This offseason, we’ve spent a lot of time talking about the youth of the Green Bay Packers’ pass-catching corps. We’ve waited for Brian Gutekunst to pounce on an aging free agent with a veteran minimum deal. However, it appears that the Packers will indeed have rookies and sophomores up and down the depth chart, led by Christian Watson and Romeo Doubs.
Watson and Doubs enter 2023 with high expectations. Watson broke out late last season with a barrage of house calls and explosive plays. Doubs has now stood out in two-straight training camps, and he is primed for a heavy workload in a full-time starting role.
With rookies Jayden Reed and Luke Musgrave starting alongside Watson and Doubs, Jordan Love will continue to develop alongside his receivers, who bring just two seasons’ worth of experience, combined. Only the Indianapolis Colts’ Anthony Richardson is in a similar situation, with five seasons spread between Michael Pittman, Alec Pierce, Josh Downs, and Kylen Granson. The top two picks of this year’s draft, Bryce Young and C.J. Stroud, will have a combined 20 and 17 years of experience on the other side of their passes, respectively. Eighteen surround Sam Howell, who is taking over in Washington.
Despite that, the Packers should have little trouble easing Love into things. He will play behind a stout offensive line and will have an excellent thunder-and-lightning duo in the backfield. A.J. Dillon and Aaron Jones excel in pass protection, receiving, and A-gap runs. But things could get tricky if injuries pop up.
Unfortunately, it appears like that time has come. With Watson and Doubs nursing hamstring injuries ahead of Week 1’s matchup against the Chicago Bears, it’s more evident than ever that the receiver room is again a house of cards, primed to collapse in a stiff breeze. Watson has already been officially ruled out; head coach Matt LaFleur characterized him as week-to-week.
The same hamstring kept Watson out of three contests in 2022 and heavily limited him in a handful more. Doubs also missed significant time with an ankle injury. It’s probably too early to label either of them as injury-prone; however, we’ve seen how hamstring injuries can linger. Getting hit with the injury bug before games start is a dire signal that Green Bay’s depth will be tested early and often again this year.
The problem? As unproven as the starters are, the depth pieces come with even more uncertainty. In a weak NFC and a division that lacks a true juggernaut, it would be costly for the offense to be as messy as it was last year, not to mention the importance of laying the foundation for what Love’s career is going to look like.
Undrafted rookie Malik Heath is behind Watson at the X position. Coming off a solid career at Ole Miss, Heath balled out in preseason with 12 receptions for 146 yards, showing strong hands and physicality, and making him impossible to waive. He made the roster over late-round pick Grant Dubose and practice squad returnee Bo Melton. Heath is a promising young player, but potentially having to immediately turn to him on Sunday is a pretty daunting challenge for both him and Love. It’s not an ideal situation for a team with legitimate playoff hopes.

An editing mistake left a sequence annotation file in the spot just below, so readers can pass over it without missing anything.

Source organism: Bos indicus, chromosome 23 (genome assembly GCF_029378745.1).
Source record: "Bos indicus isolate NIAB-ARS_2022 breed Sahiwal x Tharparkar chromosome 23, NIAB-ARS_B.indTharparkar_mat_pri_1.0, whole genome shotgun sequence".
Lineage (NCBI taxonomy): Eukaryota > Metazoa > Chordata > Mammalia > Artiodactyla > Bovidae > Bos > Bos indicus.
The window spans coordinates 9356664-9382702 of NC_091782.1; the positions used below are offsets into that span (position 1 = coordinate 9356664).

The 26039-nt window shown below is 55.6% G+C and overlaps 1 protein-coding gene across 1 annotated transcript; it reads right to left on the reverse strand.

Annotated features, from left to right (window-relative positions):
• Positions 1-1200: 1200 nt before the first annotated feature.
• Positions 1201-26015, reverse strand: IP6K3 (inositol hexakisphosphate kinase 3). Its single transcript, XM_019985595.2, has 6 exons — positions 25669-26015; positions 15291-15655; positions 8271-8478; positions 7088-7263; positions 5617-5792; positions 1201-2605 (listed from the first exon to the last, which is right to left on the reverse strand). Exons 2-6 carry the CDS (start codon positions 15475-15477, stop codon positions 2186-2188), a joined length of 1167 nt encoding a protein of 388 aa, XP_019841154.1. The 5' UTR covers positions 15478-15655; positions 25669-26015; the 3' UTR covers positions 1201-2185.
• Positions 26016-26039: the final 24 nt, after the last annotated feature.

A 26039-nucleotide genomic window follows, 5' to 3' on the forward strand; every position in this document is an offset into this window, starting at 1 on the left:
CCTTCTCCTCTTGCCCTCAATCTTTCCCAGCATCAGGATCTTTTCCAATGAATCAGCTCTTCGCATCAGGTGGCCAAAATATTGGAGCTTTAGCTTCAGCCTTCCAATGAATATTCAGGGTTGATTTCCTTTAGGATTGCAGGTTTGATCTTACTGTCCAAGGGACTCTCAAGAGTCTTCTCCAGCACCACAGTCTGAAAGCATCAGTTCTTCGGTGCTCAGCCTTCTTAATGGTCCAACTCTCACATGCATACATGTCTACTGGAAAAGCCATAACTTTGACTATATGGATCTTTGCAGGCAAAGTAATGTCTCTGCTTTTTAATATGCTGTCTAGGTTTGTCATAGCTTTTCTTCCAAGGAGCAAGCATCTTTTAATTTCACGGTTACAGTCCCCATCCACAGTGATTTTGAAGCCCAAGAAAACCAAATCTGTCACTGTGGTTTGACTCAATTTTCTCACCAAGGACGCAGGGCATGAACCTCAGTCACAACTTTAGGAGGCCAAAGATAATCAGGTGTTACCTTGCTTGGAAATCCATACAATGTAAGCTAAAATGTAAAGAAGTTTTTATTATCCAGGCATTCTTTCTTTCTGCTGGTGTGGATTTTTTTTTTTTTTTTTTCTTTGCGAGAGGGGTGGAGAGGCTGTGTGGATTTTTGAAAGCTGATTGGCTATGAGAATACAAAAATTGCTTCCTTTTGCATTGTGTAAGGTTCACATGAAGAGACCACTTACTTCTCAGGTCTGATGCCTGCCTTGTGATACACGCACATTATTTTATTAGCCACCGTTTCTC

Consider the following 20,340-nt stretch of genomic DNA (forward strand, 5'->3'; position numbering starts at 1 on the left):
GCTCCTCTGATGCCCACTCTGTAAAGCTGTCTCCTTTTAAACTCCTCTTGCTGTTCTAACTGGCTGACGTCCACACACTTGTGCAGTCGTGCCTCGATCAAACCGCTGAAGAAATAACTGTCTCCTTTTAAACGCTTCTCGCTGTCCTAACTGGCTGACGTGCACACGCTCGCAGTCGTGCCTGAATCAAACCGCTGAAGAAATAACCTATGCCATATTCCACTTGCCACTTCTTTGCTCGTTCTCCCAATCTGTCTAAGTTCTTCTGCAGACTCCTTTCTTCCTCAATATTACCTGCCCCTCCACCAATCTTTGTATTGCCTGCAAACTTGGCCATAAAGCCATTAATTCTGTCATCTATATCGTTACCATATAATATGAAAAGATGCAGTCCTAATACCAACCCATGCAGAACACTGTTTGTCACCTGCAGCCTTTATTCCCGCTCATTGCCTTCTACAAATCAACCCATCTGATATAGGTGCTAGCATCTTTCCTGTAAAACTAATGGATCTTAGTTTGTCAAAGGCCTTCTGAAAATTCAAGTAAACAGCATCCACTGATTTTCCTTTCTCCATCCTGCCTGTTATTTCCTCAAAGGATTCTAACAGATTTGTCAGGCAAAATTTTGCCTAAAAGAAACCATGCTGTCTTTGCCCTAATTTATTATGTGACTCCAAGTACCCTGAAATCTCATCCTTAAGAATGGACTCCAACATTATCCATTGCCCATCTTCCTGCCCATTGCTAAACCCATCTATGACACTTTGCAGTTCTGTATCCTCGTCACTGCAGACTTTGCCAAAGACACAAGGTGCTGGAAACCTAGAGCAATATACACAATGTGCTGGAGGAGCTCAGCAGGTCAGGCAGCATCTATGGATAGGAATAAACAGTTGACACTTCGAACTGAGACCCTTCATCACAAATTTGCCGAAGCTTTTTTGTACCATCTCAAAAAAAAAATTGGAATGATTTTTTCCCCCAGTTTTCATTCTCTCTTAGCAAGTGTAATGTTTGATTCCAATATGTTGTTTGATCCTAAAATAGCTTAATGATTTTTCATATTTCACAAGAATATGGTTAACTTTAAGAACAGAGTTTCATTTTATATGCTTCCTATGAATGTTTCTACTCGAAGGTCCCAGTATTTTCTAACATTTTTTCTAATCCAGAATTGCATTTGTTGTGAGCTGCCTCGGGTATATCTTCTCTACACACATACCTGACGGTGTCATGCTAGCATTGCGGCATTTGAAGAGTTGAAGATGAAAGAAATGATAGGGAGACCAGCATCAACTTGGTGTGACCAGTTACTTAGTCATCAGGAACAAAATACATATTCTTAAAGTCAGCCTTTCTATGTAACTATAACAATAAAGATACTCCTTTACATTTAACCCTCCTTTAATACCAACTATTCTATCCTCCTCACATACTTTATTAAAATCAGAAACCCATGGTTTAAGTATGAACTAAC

The Packers have listed fifth-round rookie Dontayvion Wicks as Doubs’ backup. But, surprise, the rookie out of Virginia has been dealing with a hamstring issue of his own. Wicks’ return to practice, albeit in a limited capacity, is somewhat promising. But should he sit, most of Doubs’ vacated routes and targets will likely go to 2022 seventh-round pick Samori Toure. LaFleur described Toure as having “complete command” of the offense and being a guy who can line up anywhere from X to Z. He caught a few sniffs of action in the wake of the various injuries last season, most notably hauling in a long touchdown pass from Rodgers on an otherwise unfortunate night in Buffalo.
It remains to be seen if Reed will line up exclusively in the slot or will spend some time in two-receiver sets on the outside. Either way, he and Musgrave have the potential to be PPR monsters, stepping further into the spotlight in Watson’s absence, at least. It’s unclear who would provide the downfield pressure in that scenario, but it would play into Love’s preference for the middle of the field.
It’s ominous to see hints of the injury bug already popping up, especially having lost David Bakhtiari, Rashan Gary, Eric Stokes, and more for entire seasons in the final years of the Rodgers era. Injuries are obviously a huge part of football, but it feels like the Packers have had it particularly rough. The physicality of the game is what makes depth so important, and why teams spend on premier positions. Whether the Packers have serviceable receiving depth or not is completely up in the air. But just like last season, there won’t be many places to run if guys can’t step up.